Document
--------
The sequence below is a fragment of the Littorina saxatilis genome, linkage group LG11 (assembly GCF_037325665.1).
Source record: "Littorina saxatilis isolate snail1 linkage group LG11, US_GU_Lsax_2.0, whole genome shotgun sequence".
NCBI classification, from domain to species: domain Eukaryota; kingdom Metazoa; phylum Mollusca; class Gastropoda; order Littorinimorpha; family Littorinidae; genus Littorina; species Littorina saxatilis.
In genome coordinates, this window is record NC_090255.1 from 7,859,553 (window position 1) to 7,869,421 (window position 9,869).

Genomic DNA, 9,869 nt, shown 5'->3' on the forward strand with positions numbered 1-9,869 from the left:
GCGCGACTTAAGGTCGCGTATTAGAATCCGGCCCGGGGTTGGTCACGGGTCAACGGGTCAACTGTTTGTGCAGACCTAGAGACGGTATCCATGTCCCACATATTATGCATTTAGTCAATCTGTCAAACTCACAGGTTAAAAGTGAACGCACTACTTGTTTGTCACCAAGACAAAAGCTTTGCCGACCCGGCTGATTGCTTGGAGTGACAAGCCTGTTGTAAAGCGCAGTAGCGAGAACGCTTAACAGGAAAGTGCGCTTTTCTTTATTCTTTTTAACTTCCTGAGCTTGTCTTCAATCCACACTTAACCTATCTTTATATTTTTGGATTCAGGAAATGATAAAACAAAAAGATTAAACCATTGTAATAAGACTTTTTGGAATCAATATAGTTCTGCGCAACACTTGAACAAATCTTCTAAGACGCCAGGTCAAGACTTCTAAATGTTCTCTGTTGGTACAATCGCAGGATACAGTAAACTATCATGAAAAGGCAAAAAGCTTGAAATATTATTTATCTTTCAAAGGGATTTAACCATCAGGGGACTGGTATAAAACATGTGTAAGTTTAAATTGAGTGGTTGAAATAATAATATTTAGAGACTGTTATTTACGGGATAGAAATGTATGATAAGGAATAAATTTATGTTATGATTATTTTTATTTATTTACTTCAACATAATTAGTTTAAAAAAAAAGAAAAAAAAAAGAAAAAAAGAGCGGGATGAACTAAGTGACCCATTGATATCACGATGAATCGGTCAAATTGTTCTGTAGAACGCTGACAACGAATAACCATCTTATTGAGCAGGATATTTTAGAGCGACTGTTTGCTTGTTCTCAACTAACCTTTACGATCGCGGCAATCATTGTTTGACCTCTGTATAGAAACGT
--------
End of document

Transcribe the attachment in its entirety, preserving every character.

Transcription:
The sequence below is a fragment of the Littorina saxatilis genome, linkage group LG11 (assembly GCF_037325665.1).
Source record: "Littorina saxatilis isolate snail1 linkage group LG11, US_GU_Lsax_2.0, whole genome shotgun sequence".
NCBI classification, from domain to species: domain Eukaryota; kingdom Metazoa; phylum Mollusca; class Gastropoda; order Littorinimorpha; family Littorinidae; genus Littorina; species Littorina saxatilis.
In genome coordinates, this window is record NC_090255.1 from 7,859,553 (window position 1) to 7,869,421 (window position 9,869).

Genomic DNA, 9,869 nt, shown 5'->3' on the forward strand with positions numbered 1-9,869 from the left:
GCGCGACTTAAGGTCGCGTATTAGAATCCGGCCCGGGGTTGGTCACGGGTCAACGGGTCAACTGTTTGTGCAGACCTAGAGACGGTATCCATGTCCCACATATTATGCATTTAGTCAATCTGTCAAACTCACAGGTTAAAAGTGAACGCACTACTTGTTTGTCACCAAGACAAAAGCTTTGCCGACCCGGCTGATTGCTTGGAGTGACAAGCCTGTTGTAAAGCGCAGTAGCGAGAACGCTTAACAGGAAAGTGCGCTTTTCTTTATTCTTTTTAACTTCCTGAGCTTGTCTTCAATCCACACTTAACCTATCTTTATATTTTTGGATTCAGGAAATGATAAAACAAAAAGATTAAACCATTGTAATAAGACTTTTTGGAATCAATATAGTTCTGCGCAACACTTGAACAAATCTTCTAAGACGCCAGGTCAAGACTTCTAAATGTTCTCTGTTGGTACAATCGCAGGATACAGTAAACTATCATGAAAAGGCAAAAAGCTTGAAATATTATTTATCTTTCAAAGGGATTTAACCATCAGGGGACTGGTATAAAACATGTGTAAGTTTAAATTGAGTGGTTGAAATAATAATATTTAGAGACTGTTATTTACGGGATAGAAATGTATGATAAGGAATAAATTTATGTTATGATTATTTTTATTTATTTACTTCAACATAATTAGTTTAAAAAAAAAGAAAAAAAAAAGAAAAAAAGAGCGGGATGAACTAAGTGACCCATTGATATCACGATGAATCGGTCAAATTGTTCTGTAGAACGCTGACAACGAATAACCATCTTATTGAGCAGGATATTTTAGAGCGACTGTTTGCTTGTTCTCAACTAACCTTTACGATCGCGGCAATCATTGTTTGACCTCTGTATAGAAACGT